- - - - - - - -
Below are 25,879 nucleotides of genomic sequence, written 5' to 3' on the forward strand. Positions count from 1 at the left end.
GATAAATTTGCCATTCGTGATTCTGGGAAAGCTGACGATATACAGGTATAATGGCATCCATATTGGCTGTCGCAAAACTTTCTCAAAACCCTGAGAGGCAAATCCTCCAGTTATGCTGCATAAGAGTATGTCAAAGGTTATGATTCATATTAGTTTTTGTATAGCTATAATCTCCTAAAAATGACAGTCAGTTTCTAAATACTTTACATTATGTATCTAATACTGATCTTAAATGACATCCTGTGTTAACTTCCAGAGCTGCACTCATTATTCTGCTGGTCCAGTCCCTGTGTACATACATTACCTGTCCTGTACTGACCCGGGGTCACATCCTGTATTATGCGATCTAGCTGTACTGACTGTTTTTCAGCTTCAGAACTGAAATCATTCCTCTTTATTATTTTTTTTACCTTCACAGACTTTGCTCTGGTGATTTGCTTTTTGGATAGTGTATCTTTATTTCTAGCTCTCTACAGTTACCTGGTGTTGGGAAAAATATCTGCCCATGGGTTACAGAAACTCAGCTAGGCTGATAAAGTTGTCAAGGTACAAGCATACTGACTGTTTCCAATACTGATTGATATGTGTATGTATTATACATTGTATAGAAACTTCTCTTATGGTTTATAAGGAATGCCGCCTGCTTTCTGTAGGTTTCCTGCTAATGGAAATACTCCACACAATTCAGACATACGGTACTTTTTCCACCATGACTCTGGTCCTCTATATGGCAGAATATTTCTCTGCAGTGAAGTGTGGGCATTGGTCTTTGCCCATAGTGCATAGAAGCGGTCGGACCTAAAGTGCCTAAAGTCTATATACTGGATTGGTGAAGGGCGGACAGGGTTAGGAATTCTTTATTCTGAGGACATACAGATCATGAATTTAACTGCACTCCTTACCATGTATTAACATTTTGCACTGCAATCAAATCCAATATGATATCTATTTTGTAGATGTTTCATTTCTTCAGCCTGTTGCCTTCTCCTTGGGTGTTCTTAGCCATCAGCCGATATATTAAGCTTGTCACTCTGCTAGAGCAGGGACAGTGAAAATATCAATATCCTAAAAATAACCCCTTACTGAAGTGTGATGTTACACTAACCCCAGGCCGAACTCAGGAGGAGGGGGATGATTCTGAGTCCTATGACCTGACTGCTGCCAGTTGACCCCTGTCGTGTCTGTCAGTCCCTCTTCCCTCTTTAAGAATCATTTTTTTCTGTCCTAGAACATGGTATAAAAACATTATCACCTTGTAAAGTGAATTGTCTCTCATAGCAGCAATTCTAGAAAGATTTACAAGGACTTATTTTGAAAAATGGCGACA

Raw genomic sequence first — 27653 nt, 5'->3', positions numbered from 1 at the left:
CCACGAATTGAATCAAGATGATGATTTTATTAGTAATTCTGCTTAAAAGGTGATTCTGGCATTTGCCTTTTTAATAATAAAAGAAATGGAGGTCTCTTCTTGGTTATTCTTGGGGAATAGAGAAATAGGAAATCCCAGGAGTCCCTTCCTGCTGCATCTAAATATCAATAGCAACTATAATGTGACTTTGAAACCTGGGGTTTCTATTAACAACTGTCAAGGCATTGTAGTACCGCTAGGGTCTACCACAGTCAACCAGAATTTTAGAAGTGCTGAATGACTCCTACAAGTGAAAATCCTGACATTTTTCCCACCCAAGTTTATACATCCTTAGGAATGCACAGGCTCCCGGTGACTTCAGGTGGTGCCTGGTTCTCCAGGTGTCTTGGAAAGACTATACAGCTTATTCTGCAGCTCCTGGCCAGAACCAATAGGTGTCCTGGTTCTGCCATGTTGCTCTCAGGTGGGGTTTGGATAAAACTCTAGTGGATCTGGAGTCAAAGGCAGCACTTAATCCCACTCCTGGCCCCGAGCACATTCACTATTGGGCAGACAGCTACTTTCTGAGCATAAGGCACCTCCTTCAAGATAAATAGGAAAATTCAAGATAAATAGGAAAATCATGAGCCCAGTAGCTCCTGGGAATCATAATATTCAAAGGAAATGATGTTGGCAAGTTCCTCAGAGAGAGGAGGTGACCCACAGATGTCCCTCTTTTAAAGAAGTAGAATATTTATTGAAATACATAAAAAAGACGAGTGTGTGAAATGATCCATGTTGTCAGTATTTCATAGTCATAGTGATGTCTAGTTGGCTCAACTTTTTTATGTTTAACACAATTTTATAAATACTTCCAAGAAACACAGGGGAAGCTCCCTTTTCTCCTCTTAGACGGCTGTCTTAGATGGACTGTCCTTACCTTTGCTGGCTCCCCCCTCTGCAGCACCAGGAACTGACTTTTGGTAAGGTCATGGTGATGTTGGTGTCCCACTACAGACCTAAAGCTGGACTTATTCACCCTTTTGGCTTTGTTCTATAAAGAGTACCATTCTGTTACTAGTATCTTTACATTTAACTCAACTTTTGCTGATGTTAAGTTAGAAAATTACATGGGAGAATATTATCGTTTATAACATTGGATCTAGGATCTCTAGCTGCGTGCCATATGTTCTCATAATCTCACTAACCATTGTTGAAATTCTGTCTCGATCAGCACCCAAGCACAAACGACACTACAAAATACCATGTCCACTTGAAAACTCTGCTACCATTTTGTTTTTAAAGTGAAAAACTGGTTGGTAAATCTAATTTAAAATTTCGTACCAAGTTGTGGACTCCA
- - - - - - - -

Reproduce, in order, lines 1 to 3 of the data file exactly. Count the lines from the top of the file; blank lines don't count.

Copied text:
Below are 25,879 nucleotides of genomic sequence, written 5' to 3' on the forward strand. Positions count from 1 at the left end.
GATAAATTTGCCATTCGTGATTCTGGGAAAGCTGACGATATACAGGTATAATGGCATCCATATTGGCTGTCGCAAAACTTTCTCAAAACCCTGAGAGGCAAATCCTCCAGTTATGCTGCATAAGAGTATGTCAAAGGTTATGATTCATATTAGTTTTTGTATAGCTATAATCTCCTAAAAATGACAGTCAGTTTCTAAATACTTTACATTATGTATCTAATACTGATCTTAAATGACATCCTGTGTTAACTTCCAGAGCTGCACTCATTATTCTGCTGGTCCAGTCCCTGTGTACATACATTACCTGTCCTGTACTGACCCGGGGTCACATCCTGTATTATGCGATCTAGCTGTACTGACTGTTTTTCAGCTTCAGAACTGAAATCATTCCTCTTTATTATTTTTTTTACCTTCACAGACTTTGCTCTGGTGATTTGCTTTTTGGATAGTGTATCTTTATTTCTAGCTCTCTACAGTTACCTGGTGTTGGGAAAAATATCTGCCCATGGGTTACAGAAACTCAGCTAGGCTGATAAAGTTGTCAAGGTACAAGCATACTGACTGTTTCCAATACTGATTGATATGTGTATGTATTATACATTGTATAGAAACTTCTCTTATGGTTTATAAGGAATGCCGCCTGCTTTCTGTAGGTTTCCTGCTAATGGAAATACTCCACACAATTCAGACATACGGTACTTTTTCCACCATGACTCTGGTCCTCTATATGGCAGAATATTTCTCTGCAGTGAAGTGTGGGCATTGGTCTTTGCCCATAGTGCATAGAAGCGGTCGGACCTAAAGTGCCTAAAGTCTATATACTGGATTGGTGAAGGGCGGACAGGGTTAGGAATTCTTTATTCTGAGGACATACAGATCATGAATTTAACTGCACTCCTTACCATGTATTAACATTTTGCACTGCAATCAAATCCAATATGATATCTATTTTGTAGATGTTTCATTTCTTCAGCCTGTTGCCTTCTCCTTGGGTGTTCTTAGCCATCAGCCGATATATTAAGCTTGTCACTCTGCTAGAGCAGGGACAGTGAAAATATCAATATCCTAAAAATAACCCCTTACTGAAGTGTGATGTTACACTAACCCCAGGCCGAACTCAGGAGGAGGGGGATGATTCTGAGTCCTATGACCTGACTGCTGCCAGTTGACCCCTGTCGTGTCTGTCAGTCCCTCTTCCCTCTTTAAGAATCATTTTTTTCTGTCCTAGAACATGGTATAAAAACATTATCACCTTGTAAAGTGAATTGTCTCTCATAGCAGCAATTCTAGAAAGATTTACAAGGACTTATTTTGAAAAATGGCGACA

Raw genomic sequence first — 27653 nt, 5'->3', positions numbered from 1 at the left: